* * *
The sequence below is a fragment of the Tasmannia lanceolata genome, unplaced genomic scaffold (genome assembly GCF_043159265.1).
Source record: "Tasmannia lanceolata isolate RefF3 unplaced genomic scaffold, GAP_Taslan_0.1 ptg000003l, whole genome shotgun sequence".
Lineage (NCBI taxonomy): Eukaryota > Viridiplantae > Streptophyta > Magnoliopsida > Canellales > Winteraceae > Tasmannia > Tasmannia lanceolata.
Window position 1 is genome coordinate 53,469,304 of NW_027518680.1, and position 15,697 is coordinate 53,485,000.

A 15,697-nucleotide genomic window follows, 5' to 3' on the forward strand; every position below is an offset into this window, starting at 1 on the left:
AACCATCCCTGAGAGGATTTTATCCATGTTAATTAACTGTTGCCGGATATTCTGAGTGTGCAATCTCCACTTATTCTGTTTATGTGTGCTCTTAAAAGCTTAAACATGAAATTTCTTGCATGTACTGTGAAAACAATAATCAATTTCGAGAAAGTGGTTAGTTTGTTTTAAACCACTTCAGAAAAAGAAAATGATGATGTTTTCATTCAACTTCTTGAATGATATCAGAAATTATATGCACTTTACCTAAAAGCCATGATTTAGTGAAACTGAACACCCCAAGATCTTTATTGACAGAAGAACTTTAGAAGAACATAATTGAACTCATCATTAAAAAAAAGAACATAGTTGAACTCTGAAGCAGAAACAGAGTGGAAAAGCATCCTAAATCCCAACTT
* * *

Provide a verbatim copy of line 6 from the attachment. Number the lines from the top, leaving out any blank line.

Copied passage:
AACCATCCCTGAGAGGATTTTATCCATGTTAATTAACTGTTGCCGGATATTCTGAGTGTGCAATCTCCACTTATTCTGTTTATGTGTGCTCTTAAAAGCTTAAACATGAAATTTCTTGCATGTACTGTGAAAACAATAATCAATTTCGAGAAAGTGGTTAGTTTGTTTTAAACCACTTCAGAAAAAGAAAATGATGATGTTTTCATTCAACTTCTTGAATGATATCAGAAATTATATGCACTTTACCTAAAAGCCATGATTTAGTGAAACTGAACACCCCAAGATCTTTATTGACAGAAGAACTTTAGAAGAACATAATTGAACTCATCATTAAAAAAAAGAACATAGTTGAACTCTGAAGCAGAAACAGAGTGGAAAAGCATCCTAAATCCCAACTT